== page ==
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Court On Its Own Motion v/s Anil Dureja

    CCP (REF) No. 1 of 2016

    Decided On, 23 December 2016

    At, High Court of Delhi


    For the Appearing Parties: Gautam Narayan with Shruthi Parasa, Naushad Ahmed Khan, ASC (Civil) with Nancy Wadhwa, Advocates.

Judgment Text

Manmohan, J. (Oral)

1. Present reference of contempt has been received from the Court of Mr. Ajay Kumar Malik, Metropolitan Magistrate, Central, Tis Hazari Courts, Delhi in which the accused no. 1-Shamsha Begum had submitted that she had been arrested illegally during night hours in violation of Section 46(4) of Code of Criminal Procedure (for short “Cr.P.C.”) as well as the binding directions issued by the Supreme Court in D.K. Basu Vs. State of W.B., (1997) 1 SCC 416 and Sheela Barse Vs. State of Maharasthra, (1983) 2 SCC 96 : AIR 1983 SC 378.

2. The Metropolitan Magistrate while referring the matter has observed in his order dated 05th January, 2016 that the present matter is a fit case for indulgence by the High Court under the contempt jurisdiction. He has also in his order held that that the reply filed by the SHO, Police Station, Sarai Rohilla to the contempt petition is evasive and the records do not show that he had obtained any permission from any judicial magistrate/Duty Magistrate prior to arrest of accused no. 1-Shamsha Begum at 11:00 p.m.

3. The relevant facts of the present case are that on 26th March, 2015 one Mohd. Rizwan (child) aged about two years was kidnapped by some unknown persons while he was playing outside his Jhuggi No. 166 at Rakhi Market which is within the jurisdiction of PS Sarai Rohilla between 7:00 a.m. and 1:00 p.m.

4. On 27th March, 2015, Mohd. Parvez (child’s father) submitted a complaint to PS Sarai Rohilla that his child was missing from the jhuggi and the same was recorded vide DD No. 39A attested by HC Rajeev Kumar. An FIR being FIR No. 333/2015 under Section 363 IPC was registered and the same was marked to IO/ Assistant Sub Inspector Nahar Singh.

5. During investigation of the case, accused no. 1-Shamsha Begum was arrested at 11:00 p.m. on 28th March, 2015 from House No. B-846, Madipur Colony, Delhi by IO Nahar Singh, PS Sarai Rohilla. In her disclosure statement, accused no. 1-Shamsha Begum disclosed that she had sold the child for a sum of Rs. 5000/- to Mohd. Aalim (accused no. 2). The child was recovered from the house of accused no. 2 and both the accused were arrested on 28th March, 2015 after sunset.

6. On the same date, Sub Inspector Smt.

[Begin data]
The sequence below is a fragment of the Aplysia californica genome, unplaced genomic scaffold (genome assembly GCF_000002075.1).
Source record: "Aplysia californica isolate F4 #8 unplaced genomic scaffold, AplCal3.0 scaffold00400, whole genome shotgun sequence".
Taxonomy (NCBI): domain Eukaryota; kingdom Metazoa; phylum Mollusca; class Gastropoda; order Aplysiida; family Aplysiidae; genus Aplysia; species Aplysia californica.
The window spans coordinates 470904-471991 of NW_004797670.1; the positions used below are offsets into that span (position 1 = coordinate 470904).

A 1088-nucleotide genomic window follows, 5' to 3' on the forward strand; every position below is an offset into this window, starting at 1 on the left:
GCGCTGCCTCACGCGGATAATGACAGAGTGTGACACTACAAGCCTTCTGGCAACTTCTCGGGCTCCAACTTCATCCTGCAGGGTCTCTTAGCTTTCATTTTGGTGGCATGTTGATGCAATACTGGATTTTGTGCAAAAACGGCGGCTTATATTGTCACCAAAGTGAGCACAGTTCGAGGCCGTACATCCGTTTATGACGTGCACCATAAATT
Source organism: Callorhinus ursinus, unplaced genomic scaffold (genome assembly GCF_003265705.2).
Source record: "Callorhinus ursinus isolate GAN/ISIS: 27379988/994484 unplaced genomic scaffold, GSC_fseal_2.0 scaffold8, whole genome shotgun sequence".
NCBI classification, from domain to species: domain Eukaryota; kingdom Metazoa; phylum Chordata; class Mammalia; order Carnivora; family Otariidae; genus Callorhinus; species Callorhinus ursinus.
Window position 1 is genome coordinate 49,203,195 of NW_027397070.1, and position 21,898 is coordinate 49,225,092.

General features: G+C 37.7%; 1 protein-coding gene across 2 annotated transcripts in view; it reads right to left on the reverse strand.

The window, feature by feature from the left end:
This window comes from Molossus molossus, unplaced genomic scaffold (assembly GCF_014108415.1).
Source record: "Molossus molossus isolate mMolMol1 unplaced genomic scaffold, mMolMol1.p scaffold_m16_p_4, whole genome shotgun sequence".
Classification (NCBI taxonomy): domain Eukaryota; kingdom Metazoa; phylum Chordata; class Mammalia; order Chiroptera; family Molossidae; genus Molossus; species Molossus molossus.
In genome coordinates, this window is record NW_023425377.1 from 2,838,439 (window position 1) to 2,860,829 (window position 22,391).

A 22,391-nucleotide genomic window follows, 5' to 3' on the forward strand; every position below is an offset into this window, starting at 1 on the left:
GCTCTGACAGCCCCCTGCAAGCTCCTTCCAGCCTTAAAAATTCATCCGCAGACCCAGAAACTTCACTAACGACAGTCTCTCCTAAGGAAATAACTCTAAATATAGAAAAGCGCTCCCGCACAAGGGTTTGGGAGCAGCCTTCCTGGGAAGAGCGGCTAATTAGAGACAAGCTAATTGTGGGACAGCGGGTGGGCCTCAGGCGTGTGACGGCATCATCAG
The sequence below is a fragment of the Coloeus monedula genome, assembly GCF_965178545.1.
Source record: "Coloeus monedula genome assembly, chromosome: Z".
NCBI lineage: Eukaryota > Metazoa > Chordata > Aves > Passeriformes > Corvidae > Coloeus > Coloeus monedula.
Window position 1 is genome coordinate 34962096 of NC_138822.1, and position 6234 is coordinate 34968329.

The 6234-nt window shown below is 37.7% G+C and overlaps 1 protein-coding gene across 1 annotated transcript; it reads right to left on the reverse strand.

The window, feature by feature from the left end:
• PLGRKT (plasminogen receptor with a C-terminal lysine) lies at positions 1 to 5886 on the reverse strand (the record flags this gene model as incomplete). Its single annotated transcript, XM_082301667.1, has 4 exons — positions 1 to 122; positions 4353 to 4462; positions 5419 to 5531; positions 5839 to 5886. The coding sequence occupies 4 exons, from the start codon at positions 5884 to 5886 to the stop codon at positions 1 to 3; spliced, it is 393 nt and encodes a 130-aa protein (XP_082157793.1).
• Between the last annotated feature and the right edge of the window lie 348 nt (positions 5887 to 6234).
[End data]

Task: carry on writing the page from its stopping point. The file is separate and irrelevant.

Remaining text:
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Nirmala, who was a part of the police party headed by Assistant Sub Inspector Nahar Singh, made a statement under Section 161 Cr.P.C. that she was present when the arrest was made and also that the permission of the Ilaka Magistrate was sought before making arrest of accused no. 1-Shamsha Begum. Constable Ajay Yadav, who was also a part of the police party headed by Assistant Sub Inspector Nahar Singh, stated under Section 161 Cr.P.C. that he was present when the arrest was made and that the permission of the Ilaka Magistrate was sought prior to making the arrest of accused no. 1-Shamsha Begum.7. On 29th March, 2015, the accused no. 1-Shamsha Begum was produced before Duty MM who remanded her to judicial custody for three days.8. On 31st March, 2015, an application for conducting Test Identification Parade (TIP) was moved by the IO before the Court of Metropolitan Magistrate and the same was marked to Metropolitan Magistrate-02 (Central), Tis Hazari Courts. The TIP proceeding was conducted wherein the accused no. 1-Shamsha Begum refused to join the proceedings.9. On 27th May, 2015, final report under Section 173 Cr.P.C. was filed. It was stated in the final report that the permission of Metropolitan Magistrate was taken prior to the arrest of accused no. 1-Shamsha Begum.10. On 2nd December, 2015, the accused was discharged under Section 370 IPC on the ground that there was no independent material to corroborate the disclosure statement. Consequently, the matter was remanded back to the Court of CMM for assigning it to a competent court for trial.11. On 4th January, 2016, the accused no. 1-Shamsha Begum filed an application under Section 46(4) Cr.P.C. On 5th April, 2016, the order of reference was passed. The relevant portion of the said order is reproduced hereinbelow:-“State Vs. Shamsha Begum & Ors.FIR No. : 333/15U/s : 363/365/34 IPCPS : Sarai Rohilla05.01.2016Present : Ld. APP for the State.IO/ASI Nahar Singh in person.Sh. N.K. Saraswat, Ld. LAC on behalf of accused – Shamsha Begum.Request received on behalf of SHO PS Sarai Rohilla that he is unable to appear before this court. It is the same request which is received in the matter taken up in the morning.It is submitted by SHO PS Sarai Rohilla in his letter that he has approached the court of Hon’bleDistrict & Sessions Judge (Central), Delhi with the prayer to transfer this case to some other court.On the contrary, it is submitted on behalf of petitioner that the SHO PS Sarai Rohilla Sh. Anil Dureja along with other police inspector are still present in Court premises and taking soup in the central hall which is very much evident if the CCTV footage of relevant camera is preserved which shows their presence in the Tis Hazari Court premises but deliberate non-appearance in this court. It is further submitted that today there are no such orders received in this court nor the Defence Counsel has received any notice regarding same. It is further submitted that till date no orders has been received from any Appellate Court or superior court for stay of proceedings of present matter. It is further submitted that SHO PS Sarai Rohilla is guilty of contempt of the directions laid by Hon’ble Supreme Court of India and provisionsof Cr. P.C. regarding custody of female in the night hours at police station so he is by all means trying to take away this matter from this court as this court has taken notice of this fact and has ordered to file reply to the contempt petition. It is further submitted that Insp. Anil Dureja/SHO PS Sarai Rohilla is guilty of offence of illegal detention of woman during night hours in the police station.It is observed by this court that the reply filed under signature of SHO, PS Sarai Rohilla is very evasive and in no way relates to contentions made in contempt petition. Perusal of file also shows i.e. the charte sheet and all the documents annexed thereto, also shows that IO has not obtained the permission of any Judicial Magistrate/Duty MM to keep petitioner Shamsha Begum in police custody at PS Sarai Rohilla after her arrest on 28.03.2015 at 11:00 PM from House No. B-846, Madipur Colony, Delhi. The accused was produced on 29.03.2015 before Ld. Duty MM who remanded the accused for three days judicial custody in presence of Ld. APP for the State.Copy of this order sheet be sent to concerned DCP, Joint C.P. and C.P., Delhi for such actions by SHO PS Sarai Rohilla.As the matter relates to dignity and modesty of woman regarding which Hon’ble Supreme Court ofIndia has already laid the guidelines in number of judgments, including the judgment of “Sheela Barse Vs. State of Maharasthra” 1983 AIR 378 and provisions laid in Cr. P.C. like Section 46(4). The SHO Concerned has also not uttered even single word in his reply regarding the contempt petition.In view of the allegations in contempt petition, evasive reply filed by SHO PS Sarai Rohilla and material on record, the present matter is fit case for indulgence in the matter by Hon’ble High Court ofDelhi.The present matter be sent to Hon’ble High Courtof Delhi through Ld. District & Sessions Judge (Central).Ahlmad of the court is directed to immediately comply the orders and send the complete file in all respect to Hon’ble High Court of Delhi.Apart from above, there are number of other matters in which Insp. Anil Dureja/SHO PS Sarai Rohilla has not complied with orders of the court and he is habitual of such kind of unwarranted official conduct.Matter be re-listed on 07.01.2016.”12. On 3rd November, 2016, this Court appointed Mr. Gautam Narayan, Advocate as Amicus Curiae.13. Mr. Gautam Narayan, learned Amicus Curiae points out that Section 46(4) Cr.P.C. has been the subject matter of judicial interpretation by the High Courts of Bombay, Delhi and Rajasthan. He submits that though Delhi and Rajasthan High Courts have held that exigency of situation will have to be taken into account before it can be held that the arrest of a woman after sunset is in contravention of Section 46(4) Cr.P.C., yet the Bombay High Court has held that Section 60-A Cr.P.C. binds a police officer to follow the procedure prescribed under the Cr.P.C. before arrest is effected and as a consequence no person can be arrested in breach of Section 46(4) Cr.P.C.14. The relevant portions of the judgments referred to by learned Amicus Curiae are reproduced hereinbelow:- a) Rakesh Chand Vs. State (NCT of Delhi), 2015 SCC OnLine Del 14193 :-“16. Though there is a statutory requirement of obtaining written permission from a Judicial Magistrate in case a woman is to be arrested between sunset and sunrise but it cannot be said that under no circumstance can such requirement be waived. The exigencies of the situation have to be taken into account. There could be a lapse on the part of the arresting officer in that regard but, even then, before any action is taken against him legally or departmentally, he is required to be given a notice for the same and is further required to be heard. The aforesaid principles of fair play and action, be it civil or criminal action, can never be waived, forgotten or disregarded.”b) Smt. Sadhna Upmanyu Vs. Station House Officer ACB & others., 2016 SCC OnLine Raj 6502:-“8. On consideration of submissions made on behalf of the respective parties and the material made available on record as well as the relevant legal provisions and the case law, I do not find any substance in the petition and it is liable to be dismissed for the following reasons:-Although, sub-section (4) of Section 46 Cr.P.C. provides that no woman shall be arrested after sun set and before sun rise except in exceptional circumstances and where the police officer effecting arrest after sun set and before sun rise claims existence of some exceptional circumstances, he must obtain the prior permission of the Judicial Magistrate or Special Court within whose local jurisdiction the offence has been committed or the arrest is to be made but it cannot be said that under no circumstances can such requirement be waived. The exigencies of the situation have to be taken into account before it is held that arrest of the woman has been made in contravention of this provision. In a case it may happen that offence itself is committed after sun set and before sun rise and after undertaking some preliminary investigation involvement of a woman is found in the offence and her immediate arrest is required to be made and practically it is not possible to obtain the prior permission of the concerned Magistrate, in my opinion in such a situation the arrest of the woman accused cannot be said to be in contravention of the requirement of this provision and it does not amount violation of fundamental right conferred upon such woman under Article 21 of the Constitution of India. It is well settled legal position that personal liberty of a person can be curbed by procedure established by law and Code of Criminal Procedure is one of such procedural law.”c) Mrs. Bharati S. Khandhar Vs. Shri. Maruti Govind Jadhav, 2012 SCC OnLine Bom 1901:-“14. In paragraph 6 of the affidavit of Mr. Ghuge, P.I., it is stated that the Petitioner was taken to the Police Station before sunset, i.e. at 5:45 p.m., and, therefore, it cannot be said that the arrest of the Petitioner was after sunset. If this contention is to be accepted, in that case, action of Respondent No. 1 to take the Petitioner to the Police Station and further to ask her to sit in the Police Station by Mr. Ghuge, P.I., is without following any procedure of arrest. Therefore, on the aforesaid admitted facts, it is abundantly clear that, without having a copy of the non-bailable warrant with PSI Jadhav, he has taken the Petitioner in custody and she was taken to the concerned Police Station. She was asked to sit there till 8:45 p.m. till her arrest by PI Ghuge. There is no manner of doubt that, the acts of the Respondent No. 1 and PI Ghuge are totally in violation of relevant provisions of the Code. It is admitted position that, no prior permission of the Judicial Magistrate, First Class, was asked for and without following the Mandate of subsection (4) of Section 46 of the Code, the Petitioner was arrested at 8:45 p.m. The case in hand is not only a classic example of violation of provisions of sub-section (4) of Section 46 of the Code, but initial action of the Respondent No. 1 to take the Petitioner to the Police Station at 5:30 p.m., without having even a non-bailable warrant with him and without following any procedure, as contemplated under the Code, was totally in disregard to the law laid down by the Supreme Court in D.K. Basu's case (supra). The provisions of Section 60A of the Code reads thus:-“60A. Arrest to be made strictly according to the Code - No arrest shall be made except in accordance with the provisions of this Code or any other law for the time being in force providing for arrest.”The aforesaid provision clearly binds the Police Officers to follow the procedure prescribed under the Code before arrest is effected. The Police Officer by no stretch of imagination can arrest any person in breach of provisions of the Code.”15. Mr. Gautam Narayan states that plea of violation of Section 46(4) Cr.P.C. does not appear to have been raised at any point before the Metropolitan Magistrate, i.e., from the date of initial production on 29th March, 2015 to any time prior to filing of the application under Section 46(4) Cr.P.C. on 4th January, 2016.16. Learned Amicus Curiae also states that upon a perusal of the record, it is evident that the mandate of Section 46(4) Cr.P.C. has been complied with in the present case. In support of his contention, he relies upon the statements of Constable Ajay, Sub Inspector Smt. Nirmala and the chargesheet. According to him, the documents on record reveal that permission of the Illaka Magistrate had been obtained prior to causing the arrest of accused no. 1-Shamsha Begum.17. Mr. Gautam Narayan further states that the present petition which has been registered on the basis of a reference made by learned Metropolitan Magistrate is not maintainable inasmuch as in a case involving an allegation regarding commission of a civil contempt, in the National Capital Territory of Delhi, no power has been conferred on the subordinate courts to make a reference to this Court. In support of his submission, he relies upon the contempt of court rules framed by Andhra Pradesh High Court, Bombay High Court, Calcutta High Court, Gauhati High Court, Gujarat High Court, Himachal Pradesh High Court, Mysore High Court, Madhya Pradesh High Court, Madras High Court, High Court of Bombay at Nagpur and Orissa High Court.18. Mr. Naushad Ahmed Khan, learned additional standing counsel appearing for respondent submits that since in the present case the grievance with regard to violation of Section 46(4) Cr.P.C. had not been made on the date when the accused no. 1-Shamsha Begum was produced before the Metropolitan Magistrate and/or in the first bail application, the said plea could not have been entertained by the trial court. In support of his submission, he relies upon Supreme Court judgment in Rajkumari and Another Vs. SHO NOIDA and Others, (2003) 11 SCC 500 wherein it has been held as under:-“13. Regarding the plea taken by Petitioner 1 that the directions issued by this Court in Joginder Kumar (1994) 4 SCC 260 and D.K. Basu (1997) 1 SCC 416 had been violated, it may be stated at the very outset that admittedly, Petitioner 1 was produced in the Court of Magistrate concerned on that very day i.e. on 16-8-1997. She applied for bail in both the cases and in the bail applications, the pleas taken by her were: (i) that she had been falsely implicated in the case; (ii) that she had no criminal background; (iii) that there is no public witness of the crime in question; (iv) that she is a lady and belongs to a respectable family; (v) that she is prepared to furnish adequate surety; and (vi) that there is no apprehension of tampering with prosecution witnesses from her side. She did not state anything nor did she make any grievance before the Magistrate concerned regarding non-compliance with the directions issued in the aforesaid two cases, though her bail application was drafted and filed by a lawyer. If the plea taken now in the writ petitions was correct, in normal course grievance regarding the same should have been made on that very day when she was produced before the Magistrate especially when the legal aid and advice of a counsel was available to her.”19. Having heard learned counsel for parties, this Court is of the opinion that just because this Court has not framed Contempt of Court Rules does not mean that the subordinate judiciary does not have the jurisdiction or the power to forward cases of civil contempt to the High Court. As Section 10 of the Contempt of Courts Act, 1971 gives power to the High Court to punish for contempt of subordinate courts, the cases of civil contempt can surely be brought to the notice of the High Court by the subordinate judiciary. However, this Court is of the opinion that the Courts subordinate to the High Court cannot reach the conclusion that a matter is fit for indulgence by the High Court as a Civil Contempt. If the subordinate judiciary is of the view that a case of Civil Contempt is made out, it can bring the said fact to the notice of the Registrar General of this Court, who shall place the same before the Hon’ble Chief Justice on the administrative side. Thereafter, the Chief Justice on the administrative side may either himself/herself or by nominating another Judge must satisfy itself that a prima facie case of Civil Contempt is made out. Only thereafter, the petition should be registered as a Civil Contempt.20. Upon a perusal of the present paper book, this Court finds that at this stage of the proceeding the Metropolitan Magistrate could not have concluded that Section 46(4) Cr.P.C. had been violated inasmuch as the matter is pending adjudication and it is the case of the respondents in the statements and charge-sheet filed prior in time that the permission of illaka Magistrate had been obtained to arrest accused no. 1-Shamsha Begum. In fact, the observations in the impugned reference order amount to prejudging one of the crucial issues to be determined during the course of the trial.21. It is pertinent to mention that upon perusal of the trial court record, this Court finds that neither any contempt petition was filed by the applicant/accused no. 1-Shamsha Begum nor any reply was filed to the contempt petition by the SHO, Police Station Sarai Rohilla. Consequently, the reference to an alleged contempt petition as well as its reply by the Metropolitan Magistrate in the reference order are clearly erroneous.22. The judgments of D.K. Basu (supra) and Sheela Barse (supra) are clearly inapplicable to the facts of the present case as they do not deal with the violation of Section 46(4) Cr.P.C.23. This Court finds merit in the submission of learned counsel for respondent as well as the Amicus Curiae that a plea of violation of Section 46(4) Cr.P.C. had not been advanced either at the time of remand or in the first six bail applications filed by accused No.1 Shamsha Begum. The said plea is clearly an after-thought in accordance with the judgment in Rajkumari and Another (supra).24. In any event, violation of Section 46(4) Cr.P.C. may make the respondents amenable to disciplinary proceedings and/or liable to pay compensation or for accused’s immediate release but not for civil contempt as defined under Section 2(b) of the Contempt of Courts Act, 1971.25. This Court also finds that the petition under Section 156(3) Cr.P.C. filed by the accused-Shamsha Begum for registration of FIR on the grounds of violation of Section 46(4) Cr.P.C. has already been dismissed vide order dated 26th April, 2016 and the said order has attained finality. The relevant portion of the said order reads as under:-“Detailed argument were heard. On appreciating the record, I have reached a conclusion that no case is made out for issuing directions for registration of FIR. There is inordinate delay in filing the present complaint. The alleged incident is of 28.03.2015 but surprisingly, complainant did not lodge any complaint till 19.01.2016 when the present application was filed before the concerned court. During the intervening period, complainant did not approach any authority to lodge complaint against the police officials. The fact that complainant is an accused in FIR No. 333/2015 and she was arrested by the police on 28.03.2015, was not disclosed in the complaint. In fact, the date of alleged incident is the date when the accused was arrested in the FIR. It is apparent that the complaint has been filed with the sole motive of pressurizing police. The complainant was arrested during the course of investigation by the police officials under the colour of their duty and subsequently, the kidnapped child was recovered at her instance. Neither requisite affidavit has been filed alongwith the complaint nor the sanction for prosecuting the police officials has been obtained. The directions given by the Apex Court in ‘Priyanka Srivastava Vs. State of UP’(Criminal Appeal No. 781 of2012, decided on 19.03.2015) have not been complied with. There is no merit in the application which appears to be an afterthought. Continuing the present proceedings would amount to an abuse of process of law. Any attempt by an individual to use the process of law to achieve ulterior motive should be put to rest at the earliest. The application is dismissed.File be consigned to Record Room.(Sudhanshu Kaushik)ACMM-01 (Central)/THC/Delhi26.04.2016”26. Consequently, no case of contempt is made out. Before parting with the matter, this Court would like to place its appreciation on record for the services rendered by Mr. Narayan, Amicus Curiae.27. In view of the aforesaid, the present contempt reference is closed and notices issued are discharged.